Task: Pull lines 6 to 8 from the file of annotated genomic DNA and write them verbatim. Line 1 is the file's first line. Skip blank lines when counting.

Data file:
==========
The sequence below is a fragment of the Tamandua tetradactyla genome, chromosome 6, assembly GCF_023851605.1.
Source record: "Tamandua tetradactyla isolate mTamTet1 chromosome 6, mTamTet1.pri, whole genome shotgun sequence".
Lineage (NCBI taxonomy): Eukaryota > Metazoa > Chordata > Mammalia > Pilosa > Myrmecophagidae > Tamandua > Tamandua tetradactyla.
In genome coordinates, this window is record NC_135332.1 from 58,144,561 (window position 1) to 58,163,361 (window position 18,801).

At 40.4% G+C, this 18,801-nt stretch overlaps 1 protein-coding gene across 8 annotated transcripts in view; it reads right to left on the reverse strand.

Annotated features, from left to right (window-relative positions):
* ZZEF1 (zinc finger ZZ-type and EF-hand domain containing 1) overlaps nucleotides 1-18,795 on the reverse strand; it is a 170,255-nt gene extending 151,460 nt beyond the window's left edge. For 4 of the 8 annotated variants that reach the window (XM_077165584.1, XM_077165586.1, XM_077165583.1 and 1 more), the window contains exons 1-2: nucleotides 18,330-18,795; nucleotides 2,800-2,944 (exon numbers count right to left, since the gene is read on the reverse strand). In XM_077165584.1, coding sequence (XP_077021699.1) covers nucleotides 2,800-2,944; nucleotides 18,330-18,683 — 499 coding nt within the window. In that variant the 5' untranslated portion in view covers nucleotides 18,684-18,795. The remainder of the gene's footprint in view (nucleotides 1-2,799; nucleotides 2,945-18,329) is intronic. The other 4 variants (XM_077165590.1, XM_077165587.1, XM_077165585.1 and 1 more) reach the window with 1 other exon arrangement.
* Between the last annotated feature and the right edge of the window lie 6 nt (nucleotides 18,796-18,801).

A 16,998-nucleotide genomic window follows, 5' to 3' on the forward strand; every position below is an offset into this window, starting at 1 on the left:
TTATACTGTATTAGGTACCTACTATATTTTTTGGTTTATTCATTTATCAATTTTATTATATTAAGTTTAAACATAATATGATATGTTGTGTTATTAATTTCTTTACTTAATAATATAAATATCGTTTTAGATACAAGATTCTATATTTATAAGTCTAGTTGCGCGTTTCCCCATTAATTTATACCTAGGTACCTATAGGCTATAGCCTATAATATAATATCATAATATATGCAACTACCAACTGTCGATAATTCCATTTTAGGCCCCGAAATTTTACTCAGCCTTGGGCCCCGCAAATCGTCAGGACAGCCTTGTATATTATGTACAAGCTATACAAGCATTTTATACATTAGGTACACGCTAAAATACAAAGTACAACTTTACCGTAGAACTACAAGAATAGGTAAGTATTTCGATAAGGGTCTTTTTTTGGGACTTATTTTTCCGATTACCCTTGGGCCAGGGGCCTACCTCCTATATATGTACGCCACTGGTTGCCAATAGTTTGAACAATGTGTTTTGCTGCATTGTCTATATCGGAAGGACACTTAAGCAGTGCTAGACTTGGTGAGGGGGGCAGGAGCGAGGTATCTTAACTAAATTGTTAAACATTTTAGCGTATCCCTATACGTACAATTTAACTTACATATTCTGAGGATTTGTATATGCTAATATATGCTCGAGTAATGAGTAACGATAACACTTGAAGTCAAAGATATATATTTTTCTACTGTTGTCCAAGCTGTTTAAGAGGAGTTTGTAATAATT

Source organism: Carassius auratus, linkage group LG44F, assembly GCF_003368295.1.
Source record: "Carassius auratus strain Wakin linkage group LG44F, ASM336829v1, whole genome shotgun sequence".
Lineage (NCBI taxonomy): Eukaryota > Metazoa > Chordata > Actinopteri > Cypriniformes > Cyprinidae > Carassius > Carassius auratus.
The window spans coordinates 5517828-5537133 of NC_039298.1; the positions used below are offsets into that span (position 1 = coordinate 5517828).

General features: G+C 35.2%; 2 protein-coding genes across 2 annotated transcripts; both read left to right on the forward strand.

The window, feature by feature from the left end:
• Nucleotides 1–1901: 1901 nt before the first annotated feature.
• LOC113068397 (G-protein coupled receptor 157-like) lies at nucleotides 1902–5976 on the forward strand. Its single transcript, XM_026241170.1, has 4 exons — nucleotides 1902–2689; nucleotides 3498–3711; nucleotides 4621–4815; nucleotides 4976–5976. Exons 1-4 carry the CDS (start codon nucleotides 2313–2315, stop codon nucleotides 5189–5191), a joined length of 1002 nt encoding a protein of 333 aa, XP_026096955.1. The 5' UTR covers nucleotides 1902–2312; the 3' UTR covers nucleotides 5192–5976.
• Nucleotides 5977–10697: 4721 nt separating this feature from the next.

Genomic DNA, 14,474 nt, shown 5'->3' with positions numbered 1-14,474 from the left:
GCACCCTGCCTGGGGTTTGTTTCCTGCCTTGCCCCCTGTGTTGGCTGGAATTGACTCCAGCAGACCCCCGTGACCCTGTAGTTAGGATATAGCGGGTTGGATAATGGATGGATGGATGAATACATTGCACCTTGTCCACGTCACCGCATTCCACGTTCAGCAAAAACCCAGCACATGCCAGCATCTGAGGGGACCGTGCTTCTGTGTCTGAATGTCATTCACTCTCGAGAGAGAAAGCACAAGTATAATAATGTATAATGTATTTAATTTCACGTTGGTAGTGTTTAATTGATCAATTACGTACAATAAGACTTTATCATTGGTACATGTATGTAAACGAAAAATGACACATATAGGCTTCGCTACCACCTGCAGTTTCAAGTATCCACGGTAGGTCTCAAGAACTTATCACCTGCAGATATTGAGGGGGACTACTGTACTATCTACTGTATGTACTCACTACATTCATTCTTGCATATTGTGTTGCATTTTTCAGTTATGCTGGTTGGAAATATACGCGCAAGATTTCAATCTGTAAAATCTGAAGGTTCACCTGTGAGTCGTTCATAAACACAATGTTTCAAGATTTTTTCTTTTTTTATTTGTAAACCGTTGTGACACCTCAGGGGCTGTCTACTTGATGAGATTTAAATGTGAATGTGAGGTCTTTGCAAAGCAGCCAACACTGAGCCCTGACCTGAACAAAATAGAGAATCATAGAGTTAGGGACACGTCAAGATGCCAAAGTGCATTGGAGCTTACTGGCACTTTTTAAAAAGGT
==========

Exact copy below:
Annotated features, from left to right (window-relative positions):
* ZZEF1 (zinc finger ZZ-type and EF-hand domain containing 1) overlaps nucleotides 1-18,795 on the reverse strand; it is a 170,255-nt gene extending 151,460 nt beyond the window's left edge. For 4 of the 8 annotated variants that reach the window (XM_077165584.1, XM_077165586.1, XM_077165583.1 and 1 more), the window contains exons 1-2: nucleotides 18,330-18,795; nucleotides 2,800-2,944 (exon numbers count right to left, since the gene is read on the reverse strand). In XM_077165584.1, coding sequence (XP_077021699.1) covers nucleotides 2,800-2,944; nucleotides 18,330-18,683 — 499 coding nt within the window. In that variant the 5' untranslated portion in view covers nucleotides 18,684-18,795. The remainder of the gene's footprint in view (nucleotides 1-2,799; nucleotides 2,945-18,329) is intronic. The other 4 variants (XM_077165590.1, XM_077165587.1, XM_077165585.1 and 1 more) reach the window with 1 other exon arrangement.
* Between the last annotated feature and the right edge of the window lie 6 nt (nucleotides 18,796-18,801).